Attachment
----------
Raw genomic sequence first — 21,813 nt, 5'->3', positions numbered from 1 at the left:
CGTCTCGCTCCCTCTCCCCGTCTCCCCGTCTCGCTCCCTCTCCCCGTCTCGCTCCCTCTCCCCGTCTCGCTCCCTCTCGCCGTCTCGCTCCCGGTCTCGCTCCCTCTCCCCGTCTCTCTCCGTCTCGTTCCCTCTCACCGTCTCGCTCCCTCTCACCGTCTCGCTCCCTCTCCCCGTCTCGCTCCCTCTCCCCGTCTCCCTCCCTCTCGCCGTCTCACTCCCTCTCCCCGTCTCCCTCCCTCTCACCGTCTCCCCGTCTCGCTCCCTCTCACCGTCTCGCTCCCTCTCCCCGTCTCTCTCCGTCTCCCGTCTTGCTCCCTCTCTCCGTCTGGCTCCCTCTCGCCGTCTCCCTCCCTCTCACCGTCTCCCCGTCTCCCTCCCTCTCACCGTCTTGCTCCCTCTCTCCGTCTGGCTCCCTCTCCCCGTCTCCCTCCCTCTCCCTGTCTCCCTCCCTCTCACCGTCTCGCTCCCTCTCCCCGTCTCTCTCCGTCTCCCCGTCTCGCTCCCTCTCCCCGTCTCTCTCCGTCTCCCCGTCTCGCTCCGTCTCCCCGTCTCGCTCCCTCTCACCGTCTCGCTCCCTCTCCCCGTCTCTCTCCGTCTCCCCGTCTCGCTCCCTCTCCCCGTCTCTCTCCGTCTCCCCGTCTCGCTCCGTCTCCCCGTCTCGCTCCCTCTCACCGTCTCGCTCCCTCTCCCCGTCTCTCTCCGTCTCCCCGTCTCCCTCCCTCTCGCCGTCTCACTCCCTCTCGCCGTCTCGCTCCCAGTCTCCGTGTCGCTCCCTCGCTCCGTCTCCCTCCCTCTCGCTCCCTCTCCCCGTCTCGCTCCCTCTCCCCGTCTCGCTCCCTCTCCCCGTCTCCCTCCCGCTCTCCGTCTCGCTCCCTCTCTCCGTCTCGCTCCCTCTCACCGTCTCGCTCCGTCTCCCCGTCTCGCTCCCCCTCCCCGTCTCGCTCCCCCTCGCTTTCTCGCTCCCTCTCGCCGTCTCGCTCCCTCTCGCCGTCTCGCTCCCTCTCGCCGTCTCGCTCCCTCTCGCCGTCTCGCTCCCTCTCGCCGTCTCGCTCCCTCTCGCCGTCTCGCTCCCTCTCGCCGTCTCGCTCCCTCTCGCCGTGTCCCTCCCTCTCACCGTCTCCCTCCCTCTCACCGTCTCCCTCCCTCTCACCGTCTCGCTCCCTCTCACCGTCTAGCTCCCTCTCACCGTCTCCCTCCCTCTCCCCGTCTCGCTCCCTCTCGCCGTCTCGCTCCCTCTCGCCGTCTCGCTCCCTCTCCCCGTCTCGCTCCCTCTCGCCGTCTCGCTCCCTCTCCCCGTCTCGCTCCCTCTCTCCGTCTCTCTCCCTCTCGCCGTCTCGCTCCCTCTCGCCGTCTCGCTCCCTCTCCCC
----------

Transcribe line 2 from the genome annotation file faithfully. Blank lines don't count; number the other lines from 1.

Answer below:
CGTCTCGCTCCCTCTCCCCGTCTCCCCGTCTCGCTCCCTCTCCCCGTCTCGCTCCCTCTCCCCGTCTCGCTCCCTCTCGCCGTCTCGCTCCCGGTCTCGCTCCCTCTCCCCGTCTCTCTCCGTCTCGTTCCCTCTCACCGTCTCGCTCCCTCTCACCGTCTCGCTCCCTCTCCCCGTCTCGCTCCCTCTCCCCGTCTCCCTCCCTCTCGCCGTCTCACTCCCTCTCCCCGTCTCCCTCCCTCTCACCGTCTCCCCGTCTCGCTCCCTCTCACCGTCTCGCTCCCTCTCCCCGTCTCTCTCCGTCTCCCGTCTTGCTCCCTCTCTCCGTCTGGCTCCCTCTCGCCGTCTCCCTCCCTCTCACCGTCTCCCCGTCTCCCTCCCTCTCACCGTCTTGCTCCCTCTCTCCGTCTGGCTCCCTCTCCCCGTCTCCCTCCCTCTCCCTGTCTCCCTCCCTCTCACCGTCTCGCTCCCTCTCCCCGTCTCTCTCCGTCTCCCCGTCTCGCTCCCTCTCCCCGTCTCTCTCCGTCTCCCCGTCTCGCTCCGTCTCCCCGTCTCGCTCCCTCTCACCGTCTCGCTCCCTCTCCCCGTCTCTCTCCGTCTCCCCGTCTCGCTCCCTCTCCCCGTCTCTCTCCGTCTCCCCGTCTCGCTCCGTCTCCCCGTCTCGCTCCCTCTCACCGTCTCGCTCCCTCTCCCCGTCTCTCTCCGTCTCCCCGTCTCCCTCCCTCTCGCCGTCTCACTCCCTCTCGCCGTCTCGCTCCCAGTCTCCGTGTCGCTCCCTCGCTCCGTCTCCCTCCCTCTCGCTCCCTCTCCCCGTCTCGCTCCCTCTCCCCGTCTCGCTCCCTCTCCCCGTCTCCCTCCCGCTCTCCGTCTCGCTCCCTCTCTCCGTCTCGCTCCCTCTCACCGTCTCGCTCCGTCTCCCCGTCTCGCTCCCCCTCCCCGTCTCGCTCCCCCTCGCTTTCTCGCTCCCTCTCGCCGTCTCGCTCCCTCTCGCCGTCTCGCTCCCTCTCGCCGTCTCGCTCCCTCTCGCCGTCTCGCTCCCTCTCGCCGTCTCGCTCCCTCTCGCCGTCTCGCTCCCTCTCGCCGTCTCGCTCCCTCTCGCCGTGTCCCTCCCTCTCACCGTCTCCCTCCCTCTCACCGTCTCCCTCCCTCTCACCGTCTCGCTCCCTCTCACCGTCTAGCTCCCTCTCACCGTCTCCCTCCCTCTCCCCGTCTCGCTCCCTCTCGCCGTCTCGCTCCCTCTCGCCGTCTCGCTCCCTCTCCCCGTCTCGCTCCCTCTCGCCGTCTCGCTCCCTCTCCCCGTCTCGCTCCCTCTCTCCGTCTCTCTCCCTCTCGCCGTCTCGCTCCCTCTCGCCGTCTCGCTCCCTCTCCCC